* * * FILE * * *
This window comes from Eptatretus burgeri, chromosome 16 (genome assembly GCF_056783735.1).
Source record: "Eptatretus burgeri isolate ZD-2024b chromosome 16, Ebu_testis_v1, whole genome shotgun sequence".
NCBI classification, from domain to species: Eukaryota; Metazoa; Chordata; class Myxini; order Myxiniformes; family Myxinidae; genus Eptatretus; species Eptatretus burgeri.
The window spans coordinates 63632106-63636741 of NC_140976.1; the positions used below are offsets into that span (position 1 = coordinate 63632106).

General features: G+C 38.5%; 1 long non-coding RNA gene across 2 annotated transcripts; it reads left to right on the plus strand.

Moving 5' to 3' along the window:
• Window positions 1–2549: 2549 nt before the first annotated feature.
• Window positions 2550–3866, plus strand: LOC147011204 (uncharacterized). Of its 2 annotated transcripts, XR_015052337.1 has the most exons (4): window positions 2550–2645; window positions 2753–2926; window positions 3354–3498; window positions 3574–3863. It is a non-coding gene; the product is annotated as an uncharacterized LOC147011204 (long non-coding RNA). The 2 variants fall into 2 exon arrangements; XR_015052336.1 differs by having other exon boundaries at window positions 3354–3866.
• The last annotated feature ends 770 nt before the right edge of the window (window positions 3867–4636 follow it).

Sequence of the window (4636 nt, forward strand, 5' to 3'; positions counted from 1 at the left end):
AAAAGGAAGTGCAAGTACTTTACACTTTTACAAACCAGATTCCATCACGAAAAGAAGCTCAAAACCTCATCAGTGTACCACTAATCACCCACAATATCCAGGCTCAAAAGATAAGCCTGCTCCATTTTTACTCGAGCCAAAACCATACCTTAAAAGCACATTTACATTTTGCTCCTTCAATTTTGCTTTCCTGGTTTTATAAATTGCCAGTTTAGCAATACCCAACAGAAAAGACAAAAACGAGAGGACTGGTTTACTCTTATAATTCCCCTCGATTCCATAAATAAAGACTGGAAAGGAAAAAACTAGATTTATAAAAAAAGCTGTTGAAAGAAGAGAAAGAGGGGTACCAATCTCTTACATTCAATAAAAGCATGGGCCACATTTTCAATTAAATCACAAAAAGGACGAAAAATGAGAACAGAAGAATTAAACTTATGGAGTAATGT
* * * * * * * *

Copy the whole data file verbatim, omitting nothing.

This window comes from Eptatretus burgeri, chromosome 16 (genome assembly GCF_056783735.1).
Source record: "Eptatretus burgeri isolate ZD-2024b chromosome 16, Ebu_testis_v1, whole genome shotgun sequence".
NCBI classification, from domain to species: Eukaryota; Metazoa; Chordata; class Myxini; order Myxiniformes; family Myxinidae; genus Eptatretus; species Eptatretus burgeri.
The window spans coordinates 63632106-63636741 of NC_140976.1; the positions used below are offsets into that span (position 1 = coordinate 63632106).

General features: G+C 38.5%; 1 long non-coding RNA gene across 2 annotated transcripts; it reads left to right on the plus strand.

Moving 5' to 3' along the window:
• Window positions 1–2549: 2549 nt before the first annotated feature.
• Window positions 2550–3866, plus strand: LOC147011204 (uncharacterized). Of its 2 annotated transcripts, XR_015052337.1 has the most exons (4): window positions 2550–2645; window positions 2753–2926; window positions 3354–3498; window positions 3574–3863. It is a non-coding gene; the product is annotated as an uncharacterized LOC147011204 (long non-coding RNA). The 2 variants fall into 2 exon arrangements; XR_015052336.1 differs by having other exon boundaries at window positions 3354–3866.
• The last annotated feature ends 770 nt before the right edge of the window (window positions 3867–4636 follow it).

Sequence of the window (4636 nt, forward strand, 5' to 3'; positions counted from 1 at the left end):
AAAAGGAAGTGCAAGTACTTTACACTTTTACAAACCAGATTCCATCACGAAAAGAAGCTCAAAACCTCATCAGTGTACCACTAATCACCCACAATATCCAGGCTCAAAAGATAAGCCTGCTCCATTTTTACTCGAGCCAAAACCATACCTTAAAAGCACATTTACATTTTGCTCCTTCAATTTTGCTTTCCTGGTTTTATAAATTGCCAGTTTAGCAATACCCAACAGAAAAGACAAAAACGAGAGGACTGGTTTACTCTTATAATTCCCCTCGATTCCATAAATAAAGACTGGAAAGGAAAAAACTAGATTTATAAAAAAAGCTGTTGAAAGAAGAGAAAGAGGGGTACCAATCTCTTACATTCAATAAAAGCATGGGCCACATTTTCAATTAAATCACAAAAAGGACGAAAAATGAGAACAGAAGAATTAAACTTATGGAGTAATGT